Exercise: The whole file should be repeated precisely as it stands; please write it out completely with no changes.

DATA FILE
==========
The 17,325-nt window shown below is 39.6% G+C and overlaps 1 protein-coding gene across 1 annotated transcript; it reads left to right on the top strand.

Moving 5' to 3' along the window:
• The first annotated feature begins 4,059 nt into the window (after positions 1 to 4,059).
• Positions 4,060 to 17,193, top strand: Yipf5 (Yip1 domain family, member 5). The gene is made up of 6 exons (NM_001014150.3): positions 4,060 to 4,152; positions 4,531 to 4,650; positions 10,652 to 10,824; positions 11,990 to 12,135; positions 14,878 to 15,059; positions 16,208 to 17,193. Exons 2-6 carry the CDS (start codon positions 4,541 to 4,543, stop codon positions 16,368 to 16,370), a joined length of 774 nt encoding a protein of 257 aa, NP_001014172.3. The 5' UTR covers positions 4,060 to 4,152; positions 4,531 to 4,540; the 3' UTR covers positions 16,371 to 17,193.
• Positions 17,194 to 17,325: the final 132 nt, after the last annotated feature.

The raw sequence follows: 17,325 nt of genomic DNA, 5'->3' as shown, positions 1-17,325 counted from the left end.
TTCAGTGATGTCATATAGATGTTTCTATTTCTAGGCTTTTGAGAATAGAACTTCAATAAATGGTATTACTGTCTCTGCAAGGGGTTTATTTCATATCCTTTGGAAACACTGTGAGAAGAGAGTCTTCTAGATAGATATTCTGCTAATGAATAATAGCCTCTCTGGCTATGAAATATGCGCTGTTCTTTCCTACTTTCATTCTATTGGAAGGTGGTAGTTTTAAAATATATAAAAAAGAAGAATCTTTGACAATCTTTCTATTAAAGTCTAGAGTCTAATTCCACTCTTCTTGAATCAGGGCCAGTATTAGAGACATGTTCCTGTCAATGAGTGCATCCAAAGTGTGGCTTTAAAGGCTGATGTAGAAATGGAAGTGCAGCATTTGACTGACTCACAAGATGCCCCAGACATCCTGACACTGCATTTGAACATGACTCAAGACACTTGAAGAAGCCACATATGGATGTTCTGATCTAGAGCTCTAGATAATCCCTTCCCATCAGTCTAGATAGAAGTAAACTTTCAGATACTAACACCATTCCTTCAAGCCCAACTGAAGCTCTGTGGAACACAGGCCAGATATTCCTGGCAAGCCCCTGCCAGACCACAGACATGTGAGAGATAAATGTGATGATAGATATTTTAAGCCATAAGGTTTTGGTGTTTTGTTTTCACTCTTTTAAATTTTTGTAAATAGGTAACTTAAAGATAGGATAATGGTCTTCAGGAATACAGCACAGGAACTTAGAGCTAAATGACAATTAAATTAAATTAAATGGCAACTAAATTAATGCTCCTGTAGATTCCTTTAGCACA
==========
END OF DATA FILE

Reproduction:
The 17,325-nt window shown below is 39.6% G+C and overlaps 1 protein-coding gene across 1 annotated transcript; it reads left to right on the top strand.

Moving 5' to 3' along the window:
• The first annotated feature begins 4,059 nt into the window (after positions 1 to 4,059).
• Positions 4,060 to 17,193, top strand: Yipf5 (Yip1 domain family, member 5). The gene is made up of 6 exons (NM_001014150.3): positions 4,060 to 4,152; positions 4,531 to 4,650; positions 10,652 to 10,824; positions 11,990 to 12,135; positions 14,878 to 15,059; positions 16,208 to 17,193. Exons 2-6 carry the CDS (start codon positions 4,541 to 4,543, stop codon positions 16,368 to 16,370), a joined length of 774 nt encoding a protein of 257 aa, NP_001014172.3. The 5' UTR covers positions 4,060 to 4,152; positions 4,531 to 4,540; the 3' UTR covers positions 16,371 to 17,193.
• Positions 17,194 to 17,325: the final 132 nt, after the last annotated feature.

The raw sequence follows: 17,325 nt of genomic DNA, 5'->3' as shown, positions 1-17,325 counted from the left end.
TTCAGTGATGTCATATAGATGTTTCTATTTCTAGGCTTTTGAGAATAGAACTTCAATAAATGGTATTACTGTCTCTGCAAGGGGTTTATTTCATATCCTTTGGAAACACTGTGAGAAGAGAGTCTTCTAGATAGATATTCTGCTAATGAATAATAGCCTCTCTGGCTATGAAATATGCGCTGTTCTTTCCTACTTTCATTCTATTGGAAGGTGGTAGTTTTAAAATATATAAAAAAGAAGAATCTTTGACAATCTTTCTATTAAAGTCTAGAGTCTAATTCCACTCTTCTTGAATCAGGGCCAGTATTAGAGACATGTTCCTGTCAATGAGTGCATCCAAAGTGTGGCTTTAAAGGCTGATGTAGAAATGGAAGTGCAGCATTTGACTGACTCACAAGATGCCCCAGACATCCTGACACTGCATTTGAACATGACTCAAGACACTTGAAGAAGCCACATATGGATGTTCTGATCTAGAGCTCTAGATAATCCCTTCCCATCAGTCTAGATAGAAGTAAACTTTCAGATACTAACACCATTCCTTCAAGCCCAACTGAAGCTCTGTGGAACACAGGCCAGATATTCCTGGCAAGCCCCTGCCAGACCACAGACATGTGAGAGATAAATGTGATGATAGATATTTTAAGCCATAAGGTTTTGGTGTTTTGTTTTCACTCTTTTAAATTTTTGTAAATAGGTAACTTAAAGATAGGATAATGGTCTTCAGGAATACAGCACAGGAACTTAGAGCTAAATGACAATTAAATTAAATTAAATGGCAACTAAATTAATGCTCCTGTAGATTCCTTTAGCACA